You know that saying that “less is more”? Actually, I continue to learn, that less is less.
And having less, for me, has led to wanting less.
I am a Minimalist and embracing this lifestyle more all the time. If this is a new concept to you, here’s the definition from Joshua Fields Millburn & Ryan Nicodemus, who write about living a meaningful life with less stuff for 2 million readers. They live in Montana by way of Dayton, Ohio, and they have been featured on CBS, BBC, NPR, USA Today, Forbes, Wall Street Journal, Boston Globe, Chicago Tribune, and Toronto Star, and they are known as The Minimalists:
“Minimalism is a lifestyle that helps people question what things add value to their lives. By clearing the clutter from life’s path, we can all make room for the most important aspects of life: health, relationships, passion, growth, and contribution.
There are many flavors of minimalism: a 20-year-old single guy’s minimalist lifestyle looks different from a 45-year-old mother’s minimalist life. Even though everyone embraces minimalism differently, each path leads to the same place: a life with more time, more money, and more freedom to live a more meaningful life.
Getting started is as simple as asking yourself one question: How might your life be better if you owned fewer material possessions?”
It may sound like a noble pursuit, learning to live with less. But actually, it is simply something I’ve taken an interest in because it reflects who I already am: lazy.
I don’t mean lazy in the no-energy, no-pride, no-life sense of the word. I mean lazy in that I’m keenly aware of what I don’t want to do and therefore, don’t get around to doing it.
For example, I don’t like housekeeping. Can’t stand vacuuming. Don’t understand the value of having more than 2 sets of towels per person in a home. So for me, a small apartment or house is perfect. My favorite apartment so far was 800 square feet. I could clean it in an hour.
One of the things I’m learning about this lifestyle now is that I’m not a minimalist in EVERYTHING…and that’s okay! The whole point of this philosophy is to be more selective with how you spend your money and time and energy to make sure it is spent on the things you most want. The process also forces you to look more carefully at all the things you thought you needed, and get a little more vigilant about what is a want and what is a need.
That said, wants are not all bad. I was listening to a Minimalist recently whose claim to fame is that he owns 50 things. Fifty. Total. Things. He is 100% mobile. He moves around the planet at whim, packing in an afternoon. He finds lodging and income-producing opportunities through the many fans who follow his BLOG. He travels the world.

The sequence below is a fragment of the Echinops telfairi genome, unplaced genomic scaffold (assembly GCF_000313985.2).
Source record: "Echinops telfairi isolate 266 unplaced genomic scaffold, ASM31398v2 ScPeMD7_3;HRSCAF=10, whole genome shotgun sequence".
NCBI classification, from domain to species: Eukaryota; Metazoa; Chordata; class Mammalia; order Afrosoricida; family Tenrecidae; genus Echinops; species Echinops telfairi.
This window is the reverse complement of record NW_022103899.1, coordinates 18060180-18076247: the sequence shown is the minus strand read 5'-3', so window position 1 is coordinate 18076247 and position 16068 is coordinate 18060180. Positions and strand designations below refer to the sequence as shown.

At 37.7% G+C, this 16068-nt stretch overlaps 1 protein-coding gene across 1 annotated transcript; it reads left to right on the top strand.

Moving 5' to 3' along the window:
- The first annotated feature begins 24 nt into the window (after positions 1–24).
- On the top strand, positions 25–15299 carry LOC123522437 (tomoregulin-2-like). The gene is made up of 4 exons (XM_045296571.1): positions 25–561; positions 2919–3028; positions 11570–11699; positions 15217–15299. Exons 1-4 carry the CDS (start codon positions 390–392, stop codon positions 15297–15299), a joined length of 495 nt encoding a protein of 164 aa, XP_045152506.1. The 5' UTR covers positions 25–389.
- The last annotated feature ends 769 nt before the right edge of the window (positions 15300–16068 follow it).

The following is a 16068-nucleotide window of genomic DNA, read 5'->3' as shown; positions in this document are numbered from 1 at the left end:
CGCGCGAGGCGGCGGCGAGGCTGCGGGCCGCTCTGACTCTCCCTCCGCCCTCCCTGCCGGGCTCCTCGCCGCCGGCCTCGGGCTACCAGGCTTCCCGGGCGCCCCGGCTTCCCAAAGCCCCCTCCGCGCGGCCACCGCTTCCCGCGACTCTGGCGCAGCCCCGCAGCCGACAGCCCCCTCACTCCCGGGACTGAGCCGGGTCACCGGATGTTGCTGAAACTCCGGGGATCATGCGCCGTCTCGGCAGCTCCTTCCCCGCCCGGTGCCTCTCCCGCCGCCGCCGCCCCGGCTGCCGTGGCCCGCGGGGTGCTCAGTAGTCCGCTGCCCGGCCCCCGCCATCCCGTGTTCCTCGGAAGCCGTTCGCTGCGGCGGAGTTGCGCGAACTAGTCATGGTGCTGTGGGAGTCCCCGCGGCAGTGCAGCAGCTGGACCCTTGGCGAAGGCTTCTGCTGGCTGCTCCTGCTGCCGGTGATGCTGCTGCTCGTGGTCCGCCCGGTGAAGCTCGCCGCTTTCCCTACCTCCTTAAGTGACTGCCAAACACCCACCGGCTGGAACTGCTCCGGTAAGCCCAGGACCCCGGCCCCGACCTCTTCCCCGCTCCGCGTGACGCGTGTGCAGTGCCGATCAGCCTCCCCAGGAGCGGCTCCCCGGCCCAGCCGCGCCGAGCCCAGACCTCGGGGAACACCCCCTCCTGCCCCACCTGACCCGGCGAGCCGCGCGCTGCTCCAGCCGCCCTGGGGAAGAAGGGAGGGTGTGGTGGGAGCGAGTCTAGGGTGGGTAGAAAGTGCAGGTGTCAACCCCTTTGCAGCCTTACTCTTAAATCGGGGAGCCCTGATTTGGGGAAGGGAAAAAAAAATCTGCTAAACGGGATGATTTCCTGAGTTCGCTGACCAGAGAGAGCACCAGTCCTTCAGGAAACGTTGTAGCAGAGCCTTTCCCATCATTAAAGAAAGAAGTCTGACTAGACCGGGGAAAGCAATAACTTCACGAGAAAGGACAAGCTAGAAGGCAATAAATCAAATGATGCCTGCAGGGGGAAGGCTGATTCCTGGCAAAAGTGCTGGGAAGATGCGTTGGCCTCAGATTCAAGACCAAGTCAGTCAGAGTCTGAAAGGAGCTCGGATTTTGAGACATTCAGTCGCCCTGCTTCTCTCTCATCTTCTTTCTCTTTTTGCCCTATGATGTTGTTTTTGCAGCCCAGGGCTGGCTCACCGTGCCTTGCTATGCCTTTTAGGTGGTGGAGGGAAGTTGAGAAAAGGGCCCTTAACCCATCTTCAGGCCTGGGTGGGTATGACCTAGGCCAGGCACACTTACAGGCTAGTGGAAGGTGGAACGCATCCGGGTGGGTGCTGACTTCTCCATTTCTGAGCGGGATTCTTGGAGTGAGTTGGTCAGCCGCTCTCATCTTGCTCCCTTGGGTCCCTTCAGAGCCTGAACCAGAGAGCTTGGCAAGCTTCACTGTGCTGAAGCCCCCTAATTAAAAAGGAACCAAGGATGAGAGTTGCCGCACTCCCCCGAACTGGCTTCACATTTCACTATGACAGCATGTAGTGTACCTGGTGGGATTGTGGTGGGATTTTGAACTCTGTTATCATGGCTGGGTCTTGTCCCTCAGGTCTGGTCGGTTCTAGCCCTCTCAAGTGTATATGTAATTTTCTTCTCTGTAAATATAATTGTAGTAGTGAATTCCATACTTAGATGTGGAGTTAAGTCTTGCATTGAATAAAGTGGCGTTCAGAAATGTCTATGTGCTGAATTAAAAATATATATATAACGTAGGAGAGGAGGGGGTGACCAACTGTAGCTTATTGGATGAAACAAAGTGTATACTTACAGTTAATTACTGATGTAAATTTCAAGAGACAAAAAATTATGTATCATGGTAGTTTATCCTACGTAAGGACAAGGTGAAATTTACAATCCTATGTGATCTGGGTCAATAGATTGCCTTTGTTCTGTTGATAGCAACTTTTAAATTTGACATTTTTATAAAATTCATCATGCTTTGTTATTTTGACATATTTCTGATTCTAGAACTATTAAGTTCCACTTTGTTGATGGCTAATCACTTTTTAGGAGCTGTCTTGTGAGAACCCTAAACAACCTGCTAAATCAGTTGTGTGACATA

While I found his lifestyle interesting, I know I’ll never get that far–For this reason: I own 50 pieces of make-up! And I want every single one of them.
I own 500 photographs–at least.
I have a handful of items that I’ve had my entire life and I can’t see ever parting with them.
I also have at least 50% less stuff than I had a decade ago and that change in my life is absolutely freeing.
That said, I do understand that Minimalism clearly isn’t for everyone.
But it is for me. I am a person who has avoided big chain, multi-department, grocery stores for decades. I prefer to go to a meat market; a fruit-stand; a bakery.
I am a person who has a few things I absolutely love. I find the things that have no practical use or no attachment to my heart to be like hurdles lying in my path, over which I have to jump, just to get through the day.
I marvel at the collections people have: figurines, thimbles, spoons, tools, cars. I don’t think I am more virtuous because I don’t collect these things; I am just increasingly aware of differences in how people choose to surround themselves in this world.
I am not above collecting. The things that I collect, conveniently, fit in heart and in my mind. I collect stories. I collect relationships with people. I collect divine, holy moments that shine light on the frailty of life and the glory of God in it.
I collect memory-devices; a small post-it note from my son; a shiny black rock; a baseball. I collect quotes, and I subdivide them. Betsy, for example, has such a dry sense of humor, that she has her own room in my mind labeled: Betsyisms. She gave me something to put in that room just yesterday.
Less is less. And for me, the experience of becoming a minimalist has been like clearing out a cluttered hallway both physically and mentally and emotionally.
And the less items leaning on the walls of the hall, the easier it is for me to walk through it, and to see the endless possibilities that await when I exit the door at the end. With more than fits in a backpack.
But no need to check my luggage.